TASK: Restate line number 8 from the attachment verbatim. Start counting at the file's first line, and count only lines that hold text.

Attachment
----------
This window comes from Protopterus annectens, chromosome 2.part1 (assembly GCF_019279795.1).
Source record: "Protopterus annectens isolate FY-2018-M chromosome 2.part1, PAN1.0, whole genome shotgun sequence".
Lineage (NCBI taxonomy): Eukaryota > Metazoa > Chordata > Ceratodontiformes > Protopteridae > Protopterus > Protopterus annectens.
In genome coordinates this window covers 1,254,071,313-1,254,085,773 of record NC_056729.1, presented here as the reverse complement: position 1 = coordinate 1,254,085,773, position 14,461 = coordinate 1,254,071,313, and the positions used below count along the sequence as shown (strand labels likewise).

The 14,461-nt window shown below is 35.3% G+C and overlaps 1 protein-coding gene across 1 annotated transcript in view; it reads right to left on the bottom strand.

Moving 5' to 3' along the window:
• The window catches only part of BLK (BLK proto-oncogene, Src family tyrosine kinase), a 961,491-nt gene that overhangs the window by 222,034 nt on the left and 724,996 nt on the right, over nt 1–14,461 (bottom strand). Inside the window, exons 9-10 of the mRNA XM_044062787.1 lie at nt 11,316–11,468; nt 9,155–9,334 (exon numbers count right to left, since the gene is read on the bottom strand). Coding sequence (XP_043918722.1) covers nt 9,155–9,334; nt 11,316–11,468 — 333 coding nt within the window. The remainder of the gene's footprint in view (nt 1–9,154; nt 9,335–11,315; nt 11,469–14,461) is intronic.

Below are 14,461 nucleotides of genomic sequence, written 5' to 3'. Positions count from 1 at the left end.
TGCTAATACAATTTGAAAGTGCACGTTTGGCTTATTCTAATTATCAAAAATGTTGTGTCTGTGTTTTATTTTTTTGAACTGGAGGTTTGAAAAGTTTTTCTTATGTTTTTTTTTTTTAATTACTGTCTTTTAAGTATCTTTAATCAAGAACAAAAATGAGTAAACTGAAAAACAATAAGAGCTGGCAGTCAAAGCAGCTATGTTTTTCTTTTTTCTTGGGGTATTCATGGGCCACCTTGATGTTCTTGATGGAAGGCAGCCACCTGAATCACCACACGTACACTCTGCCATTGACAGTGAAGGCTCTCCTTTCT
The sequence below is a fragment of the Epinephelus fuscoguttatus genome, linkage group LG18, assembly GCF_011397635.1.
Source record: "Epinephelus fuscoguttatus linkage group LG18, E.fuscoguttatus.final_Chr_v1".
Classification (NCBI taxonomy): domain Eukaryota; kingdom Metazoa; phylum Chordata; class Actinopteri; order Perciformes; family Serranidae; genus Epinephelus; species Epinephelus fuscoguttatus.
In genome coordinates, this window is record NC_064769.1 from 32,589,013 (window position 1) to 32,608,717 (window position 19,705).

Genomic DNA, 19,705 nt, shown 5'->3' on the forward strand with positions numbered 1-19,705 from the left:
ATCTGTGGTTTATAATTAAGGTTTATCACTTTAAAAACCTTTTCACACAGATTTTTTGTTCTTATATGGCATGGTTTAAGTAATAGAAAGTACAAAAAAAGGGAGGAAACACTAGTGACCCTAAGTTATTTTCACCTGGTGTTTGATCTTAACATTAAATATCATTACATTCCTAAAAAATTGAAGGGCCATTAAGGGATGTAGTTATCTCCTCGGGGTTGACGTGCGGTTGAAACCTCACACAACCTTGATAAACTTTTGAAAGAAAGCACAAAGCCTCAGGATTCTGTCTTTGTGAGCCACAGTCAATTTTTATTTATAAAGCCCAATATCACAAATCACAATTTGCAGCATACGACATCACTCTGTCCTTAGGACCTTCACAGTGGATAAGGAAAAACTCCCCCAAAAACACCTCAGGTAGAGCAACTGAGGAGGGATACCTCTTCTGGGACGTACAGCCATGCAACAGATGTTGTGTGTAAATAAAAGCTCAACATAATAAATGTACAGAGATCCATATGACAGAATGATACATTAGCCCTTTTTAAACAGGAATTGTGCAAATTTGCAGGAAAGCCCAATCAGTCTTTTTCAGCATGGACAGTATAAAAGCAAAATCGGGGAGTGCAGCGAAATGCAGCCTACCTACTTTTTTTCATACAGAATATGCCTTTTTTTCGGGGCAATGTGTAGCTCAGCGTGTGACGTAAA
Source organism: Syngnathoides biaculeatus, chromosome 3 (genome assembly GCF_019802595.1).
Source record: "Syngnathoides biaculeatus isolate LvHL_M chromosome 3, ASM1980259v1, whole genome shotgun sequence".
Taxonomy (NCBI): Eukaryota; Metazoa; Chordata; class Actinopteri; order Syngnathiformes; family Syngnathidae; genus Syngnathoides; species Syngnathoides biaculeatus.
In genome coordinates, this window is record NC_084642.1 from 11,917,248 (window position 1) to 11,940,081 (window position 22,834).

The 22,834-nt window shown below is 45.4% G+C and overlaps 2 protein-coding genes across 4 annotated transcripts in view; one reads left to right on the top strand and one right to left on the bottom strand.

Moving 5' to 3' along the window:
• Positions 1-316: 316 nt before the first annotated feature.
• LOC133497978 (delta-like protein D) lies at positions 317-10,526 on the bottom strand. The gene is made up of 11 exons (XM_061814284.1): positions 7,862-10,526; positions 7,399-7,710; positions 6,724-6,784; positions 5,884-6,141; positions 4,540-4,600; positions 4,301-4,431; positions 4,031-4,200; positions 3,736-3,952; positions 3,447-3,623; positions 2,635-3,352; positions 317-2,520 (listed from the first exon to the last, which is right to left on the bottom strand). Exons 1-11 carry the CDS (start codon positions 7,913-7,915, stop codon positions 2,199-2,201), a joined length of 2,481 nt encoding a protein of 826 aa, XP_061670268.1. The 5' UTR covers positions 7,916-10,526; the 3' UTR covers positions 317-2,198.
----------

Below are 14,461 nucleotides of genomic sequence, written 5' to 3'. Positions count from 1 at the left end.